September is National Suicide Awareness Month

We realize that while many of us would do anything in our power to help a friend in trouble, when it comes to talking about suicide, we still find it very difficult. During the month of September we invite you to engage in conversation about suicide in new ways. Learn more, listen more, do more. If you would like information on local opportunites for FREE training and are not sure where to begin, contact Jamie Ritchey at This email address is being protected from spambots. You need JavaScript enabled to view it..

For online information you can find a wealth of information in the 2017 Suicide Prevention toolkit, including information on how to get involved at Each Mind Matters.

During the week of September 10th to th 16th there are activities you can host and plan in your community.

If you are a student and looking for ways to engage other students, check out this activity sheet.

There are several social media posts that you can view and drop in messaging and graphics to your own social media posts during the week. They include messages about how to Ask a friend who may be having thoughts of suicide, how to keep them safe, connect them and follow up. That information can be found at #Bethe1To.

Please join in the effort to save lives. Suicide is preventable. Know the Signs.

Stigma is the Great Silencer

Every day men, women and children, who are suffering from Mental Health challenges, go to great lengths to keep that a secret from others. Fear of what people will say about them keeps them silent. Fear of what people will think of them, and in some cases fear of what people may do to them reinforce the feeling that they are alone and there is no hope.

Stigma Keeps People Isolated

Room4Everyone is a mental wellbeing campaign that encourages compassion and acceptance. As people we are different, but as a community it is critical that there be room for everyone despite those differences.

Its Time To Talk About It

The fact that in any given year One-in-Four Americans meets the criteria for a diagnosable mental illness means that we all know someone who may be suffering. It may be a co-worker, classmate, friend, or family member. One-in-Four means it very well could be one of us. When someone we care for is experiencing mental health challenges, multiple people are affected. For this reason when we talk about mental illness, we are not merely talking to the One-in-Four. This is a conversation that is critical for four out of four people.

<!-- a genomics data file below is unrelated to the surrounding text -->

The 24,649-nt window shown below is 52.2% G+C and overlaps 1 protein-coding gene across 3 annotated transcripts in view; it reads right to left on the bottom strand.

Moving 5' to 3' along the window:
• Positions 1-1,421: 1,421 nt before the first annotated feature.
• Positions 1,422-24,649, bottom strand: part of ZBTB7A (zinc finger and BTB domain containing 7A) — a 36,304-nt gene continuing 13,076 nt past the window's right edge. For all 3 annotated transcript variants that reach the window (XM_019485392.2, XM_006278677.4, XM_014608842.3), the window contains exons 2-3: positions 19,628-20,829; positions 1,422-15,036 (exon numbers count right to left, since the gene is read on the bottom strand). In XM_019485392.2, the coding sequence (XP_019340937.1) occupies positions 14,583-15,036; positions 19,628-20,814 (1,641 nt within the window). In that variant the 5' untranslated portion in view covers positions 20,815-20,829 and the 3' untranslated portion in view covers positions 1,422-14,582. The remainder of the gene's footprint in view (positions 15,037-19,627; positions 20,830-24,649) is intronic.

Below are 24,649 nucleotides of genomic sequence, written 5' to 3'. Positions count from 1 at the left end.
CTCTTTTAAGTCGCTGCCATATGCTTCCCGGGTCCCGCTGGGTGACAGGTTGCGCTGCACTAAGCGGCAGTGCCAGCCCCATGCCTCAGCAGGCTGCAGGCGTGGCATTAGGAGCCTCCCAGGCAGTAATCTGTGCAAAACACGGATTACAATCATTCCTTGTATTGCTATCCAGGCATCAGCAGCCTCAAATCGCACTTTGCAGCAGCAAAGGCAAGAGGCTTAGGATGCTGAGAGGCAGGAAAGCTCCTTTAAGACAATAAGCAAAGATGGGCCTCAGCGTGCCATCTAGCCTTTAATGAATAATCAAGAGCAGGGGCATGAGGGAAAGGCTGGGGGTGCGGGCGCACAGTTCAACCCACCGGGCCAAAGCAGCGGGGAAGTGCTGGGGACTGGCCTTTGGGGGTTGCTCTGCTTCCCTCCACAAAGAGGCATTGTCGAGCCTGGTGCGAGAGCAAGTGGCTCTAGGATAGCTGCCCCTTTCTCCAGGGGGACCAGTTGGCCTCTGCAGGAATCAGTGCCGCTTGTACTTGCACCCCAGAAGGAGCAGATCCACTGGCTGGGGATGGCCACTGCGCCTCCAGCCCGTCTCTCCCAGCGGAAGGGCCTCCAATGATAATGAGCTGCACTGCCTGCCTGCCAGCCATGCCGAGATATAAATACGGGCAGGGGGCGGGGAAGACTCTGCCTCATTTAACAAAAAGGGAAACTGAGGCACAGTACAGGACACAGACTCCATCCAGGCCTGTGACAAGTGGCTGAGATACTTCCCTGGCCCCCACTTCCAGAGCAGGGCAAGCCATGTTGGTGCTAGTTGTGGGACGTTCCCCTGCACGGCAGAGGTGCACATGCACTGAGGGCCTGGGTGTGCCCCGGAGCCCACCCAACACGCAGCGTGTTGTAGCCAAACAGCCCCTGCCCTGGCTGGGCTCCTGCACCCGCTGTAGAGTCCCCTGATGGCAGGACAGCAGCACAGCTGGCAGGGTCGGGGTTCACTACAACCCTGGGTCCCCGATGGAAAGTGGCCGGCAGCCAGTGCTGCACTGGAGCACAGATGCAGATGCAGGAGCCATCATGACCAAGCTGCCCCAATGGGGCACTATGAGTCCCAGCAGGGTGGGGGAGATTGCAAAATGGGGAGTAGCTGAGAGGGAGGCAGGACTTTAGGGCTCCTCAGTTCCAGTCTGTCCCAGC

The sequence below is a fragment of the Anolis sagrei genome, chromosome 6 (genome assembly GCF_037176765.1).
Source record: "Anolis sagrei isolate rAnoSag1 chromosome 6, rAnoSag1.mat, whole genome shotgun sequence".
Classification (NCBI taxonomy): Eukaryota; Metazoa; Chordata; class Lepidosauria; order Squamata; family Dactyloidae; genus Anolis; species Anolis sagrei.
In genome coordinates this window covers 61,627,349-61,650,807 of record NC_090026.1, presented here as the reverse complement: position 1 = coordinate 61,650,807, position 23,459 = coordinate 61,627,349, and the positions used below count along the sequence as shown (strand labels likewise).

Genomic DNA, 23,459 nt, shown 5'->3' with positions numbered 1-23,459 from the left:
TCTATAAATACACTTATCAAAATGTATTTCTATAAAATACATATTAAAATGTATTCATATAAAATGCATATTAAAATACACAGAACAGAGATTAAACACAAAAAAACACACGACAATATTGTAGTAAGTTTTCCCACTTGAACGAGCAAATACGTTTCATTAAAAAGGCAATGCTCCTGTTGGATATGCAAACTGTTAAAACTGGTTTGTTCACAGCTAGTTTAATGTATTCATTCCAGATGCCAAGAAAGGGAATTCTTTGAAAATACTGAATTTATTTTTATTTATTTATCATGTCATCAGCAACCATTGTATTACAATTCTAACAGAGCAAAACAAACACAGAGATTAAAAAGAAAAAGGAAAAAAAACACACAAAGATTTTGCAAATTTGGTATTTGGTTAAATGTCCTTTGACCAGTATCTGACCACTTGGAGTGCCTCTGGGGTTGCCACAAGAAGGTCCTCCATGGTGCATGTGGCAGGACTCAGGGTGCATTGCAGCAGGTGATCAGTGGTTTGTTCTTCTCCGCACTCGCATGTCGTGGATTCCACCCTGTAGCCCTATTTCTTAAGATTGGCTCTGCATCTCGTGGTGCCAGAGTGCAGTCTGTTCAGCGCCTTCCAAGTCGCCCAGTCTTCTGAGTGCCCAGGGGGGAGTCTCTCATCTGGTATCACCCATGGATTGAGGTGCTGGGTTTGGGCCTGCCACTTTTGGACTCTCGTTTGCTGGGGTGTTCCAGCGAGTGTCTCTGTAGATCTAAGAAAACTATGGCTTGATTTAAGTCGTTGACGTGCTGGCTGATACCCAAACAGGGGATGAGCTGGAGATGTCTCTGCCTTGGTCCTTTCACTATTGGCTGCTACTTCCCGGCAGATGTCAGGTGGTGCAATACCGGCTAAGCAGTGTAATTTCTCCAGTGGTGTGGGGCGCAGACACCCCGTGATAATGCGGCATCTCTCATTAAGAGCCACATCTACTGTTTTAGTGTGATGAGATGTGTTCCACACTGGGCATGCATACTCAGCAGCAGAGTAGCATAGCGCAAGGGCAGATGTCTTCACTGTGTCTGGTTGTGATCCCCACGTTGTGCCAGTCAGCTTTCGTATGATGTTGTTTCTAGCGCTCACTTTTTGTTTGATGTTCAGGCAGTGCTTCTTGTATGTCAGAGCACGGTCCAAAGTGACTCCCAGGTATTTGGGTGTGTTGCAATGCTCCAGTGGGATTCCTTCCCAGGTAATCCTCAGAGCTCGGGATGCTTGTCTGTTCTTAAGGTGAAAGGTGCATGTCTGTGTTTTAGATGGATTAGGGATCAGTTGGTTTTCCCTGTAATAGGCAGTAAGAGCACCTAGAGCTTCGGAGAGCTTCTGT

Myth vs. Fact

Myth: People with Mental Health problems are dangerous and should be avoided.

Fact: The vast majority of people with Mental Health problems are no more likely to be violent than anyone else. Most people with mental illness are not violent and only 3%-5% of violent acts can be attributed to individuals living with a serious mental illness. In fact, people with severe mental illnesses are 12 times more likely to be victims of violent crime than the general population.

Myth: People with Mental Health needs, even those who are managing their mental illness, cannot tolerate the stress of holding down a job.
Fact: People with Mental Health problems are just as productive as other employees. Employers who hire people with Mental Health problems report good attendance and punctuality as well as motivation, good work, and job tenure on par with or greater than other employees.

Myth: There is no hope for people with Mental Health problems. Once a person develops Mental Health problems, he or she will never recover.
Fact: Studies show that people with Mental Health problems get better and many recover completely. Recovery refers to the process in which people are able to live, work, learn, and participate fully in their communities. There are more treatments, services, and community support systems than ever before, and they work.

Myth: I can't do anything for a person with a Mental Health problem.
Fact: Friends and loved ones can make a big difference. Only 38% of adults with diagnosable Mental Health problems and less than 20% of children and adolescents receive needed treatment. Friends and family can be important influences to help someone get the treatment and services they need by:

  • Reaching out and letting them know you are available to help
  • Assisting with access to mental health services
  • Learning and sharing the facts about Mental Health (especially if you hear something that isn't true)
  • Treating others the way you would want them to treat you